I think that these are the three questions that when you do them every week are really helping people right now to stay forward moving and to realize that the shifts that they need to make are much smaller than what they feel needs to happen. Right now is probably not the best time for to create a new revenue stream that’s going to take a little bit to get off the ground. But if you just continue to do what’s working and to put your effort and energy there, I think that’s most helpful. So how has that been helpful to you?

Jillian Dudek:

Oh, it helps me focus on what really matters. First of all, the wins question, what are your wins?

Tara Newman:

Such a hard question.

Jillian Dudek:

Yeah. I think I got into such a habit, and it’s because I was shaming myself so much that I refused to look at wins because I didn’t deserve them. And now to even look at the tiniest of tiniest of wins and appreciate it has allowed energy to shift. I notice more. Also, noticing my wins tells me what’s working. That’s a huge piece of the puzzle. When you’re running a business is to know what is working, and when you address it weekly, it’s a small change. It’s, “You know what? I need to set a new boundary on this,” and you implement and you’re good to go. You don’t have to wait until it becomes this awful thing that’s taking down your business because you addressed it at a micro level. Yeah.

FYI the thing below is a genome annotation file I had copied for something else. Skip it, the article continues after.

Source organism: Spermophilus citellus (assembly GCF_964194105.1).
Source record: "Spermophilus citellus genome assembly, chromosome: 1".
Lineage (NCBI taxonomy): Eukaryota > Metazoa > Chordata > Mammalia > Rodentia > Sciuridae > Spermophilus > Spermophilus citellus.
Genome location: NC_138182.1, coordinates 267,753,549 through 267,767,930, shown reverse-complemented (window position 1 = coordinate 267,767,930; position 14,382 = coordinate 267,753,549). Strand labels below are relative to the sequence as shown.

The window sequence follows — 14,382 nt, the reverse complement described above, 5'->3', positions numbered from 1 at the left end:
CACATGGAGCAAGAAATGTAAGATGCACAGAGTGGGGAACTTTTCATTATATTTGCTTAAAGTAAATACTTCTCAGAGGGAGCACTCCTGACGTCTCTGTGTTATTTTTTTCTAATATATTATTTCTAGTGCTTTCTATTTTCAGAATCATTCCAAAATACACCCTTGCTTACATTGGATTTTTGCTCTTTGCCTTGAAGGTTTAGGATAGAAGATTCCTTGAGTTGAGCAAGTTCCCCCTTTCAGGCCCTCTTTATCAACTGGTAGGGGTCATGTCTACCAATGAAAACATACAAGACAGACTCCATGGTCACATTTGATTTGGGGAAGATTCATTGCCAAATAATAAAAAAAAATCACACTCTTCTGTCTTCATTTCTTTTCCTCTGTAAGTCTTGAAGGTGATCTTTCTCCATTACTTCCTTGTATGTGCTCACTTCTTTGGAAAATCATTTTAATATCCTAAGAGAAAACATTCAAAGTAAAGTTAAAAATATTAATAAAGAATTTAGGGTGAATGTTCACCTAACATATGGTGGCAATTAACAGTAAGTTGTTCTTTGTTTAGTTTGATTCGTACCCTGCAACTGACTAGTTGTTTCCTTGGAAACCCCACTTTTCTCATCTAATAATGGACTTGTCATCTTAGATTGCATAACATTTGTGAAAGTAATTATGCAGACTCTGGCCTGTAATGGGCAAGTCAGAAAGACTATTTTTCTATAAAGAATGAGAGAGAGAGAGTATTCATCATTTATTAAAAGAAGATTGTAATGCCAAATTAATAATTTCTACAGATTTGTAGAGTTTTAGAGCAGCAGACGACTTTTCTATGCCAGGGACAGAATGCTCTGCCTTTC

Tara Newman:

Yeah. So what I want to know from you before we wrap this up, and we’re going to leave them with this, what is working for you right now?

Jillian Dudek:

What is working for me is constantly looking at building a business that fuels me and works for me in a way that has a sense of ease. It doesn’t mean it’s easy. But it’s like an innate just part of who I am, and stepping back into leading in my own life, taking full responsibility and I’m looking forward to leading others. That’s, I’m so grateful.

Tara Newman:

Yeah. You know what? I know you said this the other day, you were like you feel strong right now. The world’s wobbling around you and you feel strong, you feel steady.

Jillian Dudek:

Absolutely. It’s almost real. I doubted myself for a moment, I’m like, “No, no, I’m good.” I have what I need this time around, and a lot of that has to do with being in your world and being a part of BRAVE. If I didn’t have these tools, I wouldn’t feel so steady, and that, I’m certain of. There’s no way. If I didn’t, I would be taking on more trauma.

Tara Newman: